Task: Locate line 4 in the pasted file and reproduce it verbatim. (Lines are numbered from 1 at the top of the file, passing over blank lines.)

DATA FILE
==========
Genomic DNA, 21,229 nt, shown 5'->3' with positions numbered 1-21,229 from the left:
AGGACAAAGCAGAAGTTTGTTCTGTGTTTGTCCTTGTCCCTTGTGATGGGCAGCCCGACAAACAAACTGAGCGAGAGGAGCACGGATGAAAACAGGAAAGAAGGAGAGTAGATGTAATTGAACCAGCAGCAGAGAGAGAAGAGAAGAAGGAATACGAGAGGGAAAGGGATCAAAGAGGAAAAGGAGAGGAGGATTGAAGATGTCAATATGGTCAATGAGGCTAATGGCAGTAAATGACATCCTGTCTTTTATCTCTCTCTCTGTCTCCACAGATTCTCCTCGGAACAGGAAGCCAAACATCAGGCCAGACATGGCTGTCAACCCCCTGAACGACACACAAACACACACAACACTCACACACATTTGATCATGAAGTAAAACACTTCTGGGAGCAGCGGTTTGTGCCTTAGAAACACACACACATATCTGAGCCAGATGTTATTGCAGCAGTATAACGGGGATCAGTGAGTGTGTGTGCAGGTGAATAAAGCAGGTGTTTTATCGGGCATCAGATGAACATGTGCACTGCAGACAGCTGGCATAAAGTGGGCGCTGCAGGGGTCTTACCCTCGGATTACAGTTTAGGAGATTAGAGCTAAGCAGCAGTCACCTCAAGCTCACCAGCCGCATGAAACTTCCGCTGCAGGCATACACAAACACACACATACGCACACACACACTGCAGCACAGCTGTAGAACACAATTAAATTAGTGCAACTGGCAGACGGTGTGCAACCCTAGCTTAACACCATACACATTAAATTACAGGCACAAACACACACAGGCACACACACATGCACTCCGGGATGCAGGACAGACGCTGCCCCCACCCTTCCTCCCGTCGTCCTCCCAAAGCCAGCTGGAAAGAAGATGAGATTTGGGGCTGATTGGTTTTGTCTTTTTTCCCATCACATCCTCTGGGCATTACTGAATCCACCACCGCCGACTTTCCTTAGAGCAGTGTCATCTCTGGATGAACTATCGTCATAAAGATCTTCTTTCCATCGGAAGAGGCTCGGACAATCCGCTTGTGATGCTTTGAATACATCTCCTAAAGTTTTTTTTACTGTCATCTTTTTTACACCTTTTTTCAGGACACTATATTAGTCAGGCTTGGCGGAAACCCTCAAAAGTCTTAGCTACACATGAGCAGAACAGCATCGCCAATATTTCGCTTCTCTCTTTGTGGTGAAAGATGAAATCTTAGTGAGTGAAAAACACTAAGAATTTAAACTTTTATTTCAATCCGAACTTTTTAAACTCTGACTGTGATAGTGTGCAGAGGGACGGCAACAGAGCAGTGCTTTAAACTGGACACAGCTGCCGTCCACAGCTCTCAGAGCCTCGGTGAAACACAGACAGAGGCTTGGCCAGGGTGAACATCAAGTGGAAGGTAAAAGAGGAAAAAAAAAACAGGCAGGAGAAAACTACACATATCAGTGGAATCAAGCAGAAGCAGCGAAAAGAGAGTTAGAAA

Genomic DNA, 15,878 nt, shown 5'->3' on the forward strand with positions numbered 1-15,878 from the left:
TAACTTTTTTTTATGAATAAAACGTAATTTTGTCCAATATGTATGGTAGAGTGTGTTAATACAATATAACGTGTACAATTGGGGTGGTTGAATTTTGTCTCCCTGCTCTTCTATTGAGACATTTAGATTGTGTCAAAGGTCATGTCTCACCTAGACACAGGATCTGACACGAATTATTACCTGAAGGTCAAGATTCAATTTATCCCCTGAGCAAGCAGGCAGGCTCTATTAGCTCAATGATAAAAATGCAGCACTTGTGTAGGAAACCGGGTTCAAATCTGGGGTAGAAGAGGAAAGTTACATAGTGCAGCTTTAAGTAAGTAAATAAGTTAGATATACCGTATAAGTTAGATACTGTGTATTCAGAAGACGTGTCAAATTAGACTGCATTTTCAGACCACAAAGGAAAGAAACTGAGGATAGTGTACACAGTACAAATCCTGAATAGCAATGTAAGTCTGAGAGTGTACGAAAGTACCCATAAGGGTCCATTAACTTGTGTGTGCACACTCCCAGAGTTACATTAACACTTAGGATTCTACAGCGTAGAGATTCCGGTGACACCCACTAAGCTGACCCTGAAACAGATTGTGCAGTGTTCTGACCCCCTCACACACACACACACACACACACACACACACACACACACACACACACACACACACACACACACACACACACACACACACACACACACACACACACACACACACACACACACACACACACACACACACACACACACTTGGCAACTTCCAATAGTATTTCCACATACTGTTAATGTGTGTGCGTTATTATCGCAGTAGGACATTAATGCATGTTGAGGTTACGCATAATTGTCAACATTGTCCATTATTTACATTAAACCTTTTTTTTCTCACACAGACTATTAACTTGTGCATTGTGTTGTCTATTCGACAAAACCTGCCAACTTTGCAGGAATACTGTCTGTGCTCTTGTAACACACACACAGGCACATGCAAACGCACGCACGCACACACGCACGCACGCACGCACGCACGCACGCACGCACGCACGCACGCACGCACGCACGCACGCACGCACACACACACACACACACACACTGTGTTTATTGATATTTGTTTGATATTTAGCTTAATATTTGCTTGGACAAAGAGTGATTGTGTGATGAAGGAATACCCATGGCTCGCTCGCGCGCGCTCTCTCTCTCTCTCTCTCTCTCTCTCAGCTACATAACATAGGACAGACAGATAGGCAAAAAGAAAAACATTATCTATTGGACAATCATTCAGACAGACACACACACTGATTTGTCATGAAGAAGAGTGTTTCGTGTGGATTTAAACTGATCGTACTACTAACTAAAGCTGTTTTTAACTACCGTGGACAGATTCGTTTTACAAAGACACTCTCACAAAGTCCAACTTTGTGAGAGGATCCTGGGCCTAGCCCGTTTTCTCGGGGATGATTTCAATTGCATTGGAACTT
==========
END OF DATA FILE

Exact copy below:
TAACTTTTTTTTATGAATAAAACGTAATTTTGTCCAATATGTATGGTAGAGTGTGTTAATACAATATAACGTGTACAATTGGGGTGGTTGAATTTTGTCTCCCTGCTCTTCTATTGAGACATTTAGATTGTGTCAAAGGTCATGTCTCACCTAGACACAGGATCTGACACGAATTATTACCTGAAGGTCAAGATTCAATTTATCCCCTGAGCAAGCAGGCAGGCTCTATTAGCTCAATGATAAAAATGCAGCACTTGTGTAGGAAACCGGGTTCAAATCTGGGGTAGAAGAGGAAAGTTACATAGTGCAGCTTTAAGTAAGTAAATAAGTTAGATATACCGTATAAGTTAGATACTGTGTATTCAGAAGACGTGTCAAATTAGACTGCATTTTCAGACCACAAAGGAAAGAAACTGAGGATAGTGTACACAGTACAAATCCTGAATAGCAATGTAAGTCTGAGAGTGTACGAAAGTACCCATAAGGGTCCATTAACTTGTGTGTGCACACTCCCAGAGTTACATTAACACTTAGGATTCTACAGCGTAGAGATTCCGGTGACACCCACTAAGCTGACCCTGAAACAGATTGTGCAGTGTTCTGACCCCCTCACACACACACACACACACACACACACACACACACACACACACACACACACACACACACACACACACACACACACACACACACACACACACACACACACACACACACACACACACACACACACACACACACACACTTGGCAACTTCCAATAGTATTTCCACATACTGTTAATGTGTGTGCGTTATTATCGCAGTAGGACATTAATGCATGTTGAGGTTACGCATAATTGTCAACATTGTCCATTATTTACATTAAACCTTTTTTTTCTCACACAGACTATTAACTTGTGCATTGTGTTGTCTATTCGACAAAACCTGCCAACTTTGCAGGAATACTGTCTGTGCTCTTGTAACACACACACAGGCACATGCAAACGCACGCACGCACACACGCACGCACGCACGCACGCACGCACGCACGCACGCACGCACGCACGCACGCACGCACGCACGCACACACACACACACACACACACTGTGTTTATTGATATTTGTTTGATATTTAGCTTAATATTTGCTTGGACAAAGAGTGATTGTGTGATGAAGGAATACCCATGGCTCGCTCGCGCGCGCTCTCTCTCTCTCTCTCTCTCTCTCTCAGCTACATAACATAGGACAGACAGATAGGCAAAAAGAAAAACATTATCTATTGGACAATCATTCAGACAGACACACACACTGATTTGTCATGAAGAAGAGTGTTTCGTGTGGATTTAAACTGATCGTACTACTAACTAAAGCTGTTTTTAACTACCGTGGACAGATTCGTTTTACAAAGACACTCTCACAAAGTCCAACTTTGTGAGAGGATCCTGGGCCTAGCCCGTTTTCTCGGGGATGATTTCAATTGCATTGGAACTT